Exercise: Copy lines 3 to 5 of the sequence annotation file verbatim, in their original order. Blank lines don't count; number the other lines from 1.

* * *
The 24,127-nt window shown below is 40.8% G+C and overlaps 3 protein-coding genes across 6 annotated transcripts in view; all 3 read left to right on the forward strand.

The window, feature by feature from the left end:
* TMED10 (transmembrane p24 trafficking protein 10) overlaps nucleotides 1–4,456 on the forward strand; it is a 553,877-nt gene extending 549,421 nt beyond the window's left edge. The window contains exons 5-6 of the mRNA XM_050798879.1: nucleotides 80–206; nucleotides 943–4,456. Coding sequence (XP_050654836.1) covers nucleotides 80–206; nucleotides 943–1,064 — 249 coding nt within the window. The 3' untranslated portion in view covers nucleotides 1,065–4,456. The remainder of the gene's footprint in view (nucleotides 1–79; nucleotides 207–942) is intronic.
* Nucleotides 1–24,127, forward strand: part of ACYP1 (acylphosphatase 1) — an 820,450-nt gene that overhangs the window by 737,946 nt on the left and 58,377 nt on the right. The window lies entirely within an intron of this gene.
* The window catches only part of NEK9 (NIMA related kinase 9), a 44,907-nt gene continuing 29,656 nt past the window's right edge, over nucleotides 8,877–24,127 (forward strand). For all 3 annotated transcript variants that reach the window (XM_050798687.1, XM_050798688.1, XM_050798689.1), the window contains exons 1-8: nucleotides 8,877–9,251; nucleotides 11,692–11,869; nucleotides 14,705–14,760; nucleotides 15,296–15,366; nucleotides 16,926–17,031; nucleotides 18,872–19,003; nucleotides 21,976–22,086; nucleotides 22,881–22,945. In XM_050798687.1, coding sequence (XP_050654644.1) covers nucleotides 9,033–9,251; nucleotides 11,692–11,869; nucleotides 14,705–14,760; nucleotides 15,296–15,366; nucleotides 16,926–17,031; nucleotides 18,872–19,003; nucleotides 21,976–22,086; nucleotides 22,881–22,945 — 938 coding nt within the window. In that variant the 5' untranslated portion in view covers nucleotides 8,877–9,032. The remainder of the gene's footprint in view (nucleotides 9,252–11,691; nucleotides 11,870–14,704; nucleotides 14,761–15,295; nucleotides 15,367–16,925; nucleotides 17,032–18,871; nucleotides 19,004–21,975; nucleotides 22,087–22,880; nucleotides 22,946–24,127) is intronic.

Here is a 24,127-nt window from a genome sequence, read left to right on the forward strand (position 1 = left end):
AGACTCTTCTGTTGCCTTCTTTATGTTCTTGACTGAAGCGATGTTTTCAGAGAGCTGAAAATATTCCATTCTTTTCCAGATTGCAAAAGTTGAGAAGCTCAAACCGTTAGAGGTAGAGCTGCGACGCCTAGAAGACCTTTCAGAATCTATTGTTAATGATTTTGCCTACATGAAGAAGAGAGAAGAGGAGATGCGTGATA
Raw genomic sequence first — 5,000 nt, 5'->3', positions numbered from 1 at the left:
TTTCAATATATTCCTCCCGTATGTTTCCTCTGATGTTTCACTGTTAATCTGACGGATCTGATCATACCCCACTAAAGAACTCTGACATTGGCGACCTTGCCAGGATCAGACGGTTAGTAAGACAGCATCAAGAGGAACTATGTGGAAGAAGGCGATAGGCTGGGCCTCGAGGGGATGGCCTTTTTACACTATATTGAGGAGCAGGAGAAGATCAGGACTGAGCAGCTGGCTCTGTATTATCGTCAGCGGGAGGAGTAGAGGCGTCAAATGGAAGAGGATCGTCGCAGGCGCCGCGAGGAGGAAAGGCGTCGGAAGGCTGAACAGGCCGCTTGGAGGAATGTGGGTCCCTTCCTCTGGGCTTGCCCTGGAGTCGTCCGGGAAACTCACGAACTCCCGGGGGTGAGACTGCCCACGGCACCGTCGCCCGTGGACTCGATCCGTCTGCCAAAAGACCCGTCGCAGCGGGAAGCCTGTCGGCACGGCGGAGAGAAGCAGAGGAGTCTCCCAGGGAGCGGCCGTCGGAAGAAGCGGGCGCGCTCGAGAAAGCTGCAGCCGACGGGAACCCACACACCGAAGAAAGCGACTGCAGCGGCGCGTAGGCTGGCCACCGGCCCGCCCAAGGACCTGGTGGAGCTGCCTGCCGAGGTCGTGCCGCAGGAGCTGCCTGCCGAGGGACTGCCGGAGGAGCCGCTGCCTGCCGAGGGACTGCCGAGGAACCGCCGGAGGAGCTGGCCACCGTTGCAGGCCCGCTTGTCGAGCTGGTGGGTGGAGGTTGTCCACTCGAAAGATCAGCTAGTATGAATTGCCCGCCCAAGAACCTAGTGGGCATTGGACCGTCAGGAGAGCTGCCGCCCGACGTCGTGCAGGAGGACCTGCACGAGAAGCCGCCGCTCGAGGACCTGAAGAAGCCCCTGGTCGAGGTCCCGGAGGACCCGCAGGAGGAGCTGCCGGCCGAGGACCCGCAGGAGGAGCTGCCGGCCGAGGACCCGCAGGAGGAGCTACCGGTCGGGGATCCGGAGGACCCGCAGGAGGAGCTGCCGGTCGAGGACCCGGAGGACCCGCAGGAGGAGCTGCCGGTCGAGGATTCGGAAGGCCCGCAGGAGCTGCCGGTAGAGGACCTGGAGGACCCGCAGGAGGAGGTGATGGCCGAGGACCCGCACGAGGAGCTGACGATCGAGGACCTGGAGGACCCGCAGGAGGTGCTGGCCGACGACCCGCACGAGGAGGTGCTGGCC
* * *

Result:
* TMED10 (transmembrane p24 trafficking protein 10) overlaps nucleotides 1–4,456 on the forward strand; it is a 553,877-nt gene extending 549,421 nt beyond the window's left edge. The window contains exons 5-6 of the mRNA XM_050798879.1: nucleotides 80–206; nucleotides 943–4,456. Coding sequence (XP_050654836.1) covers nucleotides 80–206; nucleotides 943–1,064 — 249 coding nt within the window. The 3' untranslated portion in view covers nucleotides 1,065–4,456. The remainder of the gene's footprint in view (nucleotides 1–79; nucleotides 207–942) is intronic.
* Nucleotides 1–24,127, forward strand: part of ACYP1 (acylphosphatase 1) — an 820,450-nt gene that overhangs the window by 737,946 nt on the left and 58,377 nt on the right. The window lies entirely within an intron of this gene.
* The window catches only part of NEK9 (NIMA related kinase 9), a 44,907-nt gene continuing 29,656 nt past the window's right edge, over nucleotides 8,877–24,127 (forward strand). For all 3 annotated transcript variants that reach the window (XM_050798687.1, XM_050798688.1, XM_050798689.1), the window contains exons 1-8: nucleotides 8,877–9,251; nucleotides 11,692–11,869; nucleotides 14,705–14,760; nucleotides 15,296–15,366; nucleotides 16,926–17,031; nucleotides 18,872–19,003; nucleotides 21,976–22,086; nucleotides 22,881–22,945. In XM_050798687.1, coding sequence (XP_050654644.1) covers nucleotides 9,033–9,251; nucleotides 11,692–11,869; nucleotides 14,705–14,760; nucleotides 15,296–15,366; nucleotides 16,926–17,031; nucleotides 18,872–19,003; nucleotides 21,976–22,086; nucleotides 22,881–22,945 — 938 coding nt within the window. In that variant the 5' untranslated portion in view covers nucleotides 8,877–9,032. The remainder of the gene's footprint in view (nucleotides 9,252–11,691; nucleotides 11,870–14,704; nucleotides 14,761–15,295; nucleotides 15,367–16,925; nucleotides 17,032–18,871; nucleotides 19,004–21,975; nucleotides 22,087–22,880; nucleotides 22,946–24,127) is intronic.